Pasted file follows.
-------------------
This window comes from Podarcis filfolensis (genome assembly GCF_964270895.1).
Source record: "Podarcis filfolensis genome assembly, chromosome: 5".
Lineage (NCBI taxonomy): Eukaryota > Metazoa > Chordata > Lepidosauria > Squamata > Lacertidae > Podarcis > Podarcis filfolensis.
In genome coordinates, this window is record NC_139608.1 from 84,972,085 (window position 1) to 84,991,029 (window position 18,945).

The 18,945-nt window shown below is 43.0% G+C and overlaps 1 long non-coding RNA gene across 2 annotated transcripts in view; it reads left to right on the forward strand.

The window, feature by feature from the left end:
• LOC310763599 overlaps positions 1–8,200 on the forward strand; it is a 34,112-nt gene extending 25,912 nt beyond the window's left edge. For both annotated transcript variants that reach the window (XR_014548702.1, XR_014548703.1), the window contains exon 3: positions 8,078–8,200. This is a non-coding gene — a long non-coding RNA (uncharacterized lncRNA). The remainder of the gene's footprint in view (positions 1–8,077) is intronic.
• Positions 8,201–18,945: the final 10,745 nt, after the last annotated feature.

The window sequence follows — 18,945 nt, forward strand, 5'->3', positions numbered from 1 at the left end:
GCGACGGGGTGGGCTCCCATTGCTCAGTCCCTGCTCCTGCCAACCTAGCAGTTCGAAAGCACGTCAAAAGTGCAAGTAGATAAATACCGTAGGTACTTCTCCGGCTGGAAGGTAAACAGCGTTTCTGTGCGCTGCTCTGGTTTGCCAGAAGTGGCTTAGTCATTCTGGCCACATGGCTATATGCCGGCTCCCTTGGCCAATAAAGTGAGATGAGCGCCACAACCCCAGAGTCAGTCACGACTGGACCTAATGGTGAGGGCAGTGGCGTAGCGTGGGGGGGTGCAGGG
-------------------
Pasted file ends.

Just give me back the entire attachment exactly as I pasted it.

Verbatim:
This window comes from Podarcis filfolensis (genome assembly GCF_964270895.1).
Source record: "Podarcis filfolensis genome assembly, chromosome: 5".
Lineage (NCBI taxonomy): Eukaryota > Metazoa > Chordata > Lepidosauria > Squamata > Lacertidae > Podarcis > Podarcis filfolensis.
In genome coordinates, this window is record NC_139608.1 from 84,972,085 (window position 1) to 84,991,029 (window position 18,945).

The 18,945-nt window shown below is 43.0% G+C and overlaps 1 long non-coding RNA gene across 2 annotated transcripts in view; it reads left to right on the forward strand.

The window, feature by feature from the left end:
• LOC310763599 overlaps positions 1–8,200 on the forward strand; it is a 34,112-nt gene extending 25,912 nt beyond the window's left edge. For both annotated transcript variants that reach the window (XR_014548702.1, XR_014548703.1), the window contains exon 3: positions 8,078–8,200. This is a non-coding gene — a long non-coding RNA (uncharacterized lncRNA). The remainder of the gene's footprint in view (positions 1–8,077) is intronic.
• Positions 8,201–18,945: the final 10,745 nt, after the last annotated feature.

The window sequence follows — 18,945 nt, forward strand, 5'->3', positions numbered from 1 at the left end:
GCGACGGGGTGGGCTCCCATTGCTCAGTCCCTGCTCCTGCCAACCTAGCAGTTCGAAAGCACGTCAAAAGTGCAAGTAGATAAATACCGTAGGTACTTCTCCGGCTGGAAGGTAAACAGCGTTTCTGTGCGCTGCTCTGGTTTGCCAGAAGTGGCTTAGTCATTCTGGCCACATGGCTATATGCCGGCTCCCTTGGCCAATAAAGTGAGATGAGCGCCACAACCCCAGAGTCAGTCACGACTGGACCTAATGGTGAGGGCAGTGGCGTAGCGTGGGGGGGTGCAGGG